Police to Use Drones to Monitor Speeders, Other VIolators

A drone with video camera. (Hamodia)

If speed cameras can’t be relied upon, maybe speed drones can, the Israel Police believes – and in recent days, the police traffic enforcement unit has released drones which will zero in on drivers, recording data on their speed and driving habits. According to police, the drones are equipped with extremely high-resolution cameras – unlike the cameras that were installed on the sides of highways, which, as the result of a court decision, police are currently not using to enforce speeding laws.

Police said that the drones could detect traffic and speeding violations from hundreds of meters away. After a violation is detected, the drone takes a photo of the driver’s license plate, and a ticket is sent to the address where the vehicle is registered. The drones will be used throughout the country, and will be operated by officers who will receive special training, police said.

The decision to stop issuing summonses based on the results of roadside speed cameras was taken last month, after police evaluated the systems and determined that, as many drivers have complained, they do not accurately record drivers’ actual speeds. Unlike elsewhere, speed cameras on Israeli highways are generally marked with a sign indicating their presence, and they are a fixture on driving apps like Waze. The purpose of the cameras, police say, is to discourage speeding; those who, despite the warnings, continue to drive too fast, could expect a ticket, sent to them by mail, based on the license plate recorded by a camera that observed them speeding.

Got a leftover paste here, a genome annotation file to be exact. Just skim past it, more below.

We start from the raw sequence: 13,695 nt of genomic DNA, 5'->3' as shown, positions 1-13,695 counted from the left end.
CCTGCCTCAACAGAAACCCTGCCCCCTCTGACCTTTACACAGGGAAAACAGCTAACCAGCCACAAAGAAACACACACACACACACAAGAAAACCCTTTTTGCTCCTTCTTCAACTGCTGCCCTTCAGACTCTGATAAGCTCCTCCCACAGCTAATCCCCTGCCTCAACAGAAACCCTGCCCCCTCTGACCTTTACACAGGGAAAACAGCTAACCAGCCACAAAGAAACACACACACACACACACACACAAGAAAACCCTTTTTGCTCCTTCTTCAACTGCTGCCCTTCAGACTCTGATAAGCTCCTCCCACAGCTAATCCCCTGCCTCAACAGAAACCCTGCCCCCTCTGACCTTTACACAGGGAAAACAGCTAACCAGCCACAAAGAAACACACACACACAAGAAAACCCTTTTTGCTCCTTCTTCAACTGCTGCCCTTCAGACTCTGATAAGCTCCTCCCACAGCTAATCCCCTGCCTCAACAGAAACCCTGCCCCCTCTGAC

But the tickets have long been the subject of complaints by drivers, who say they could prove that they were not speeding, and that they had been unfairly called out. There are several long-running lawsuits in various courts, and on several occasions the High Court has also ruled that tickets issued in specific cases were invalid. The lawsuits prompted police to investigate the accuracy of the cameras, but, according to the report, the department was surprised to find that, indeed, they are not accurate – hence the order to hold off from issuing tickets.

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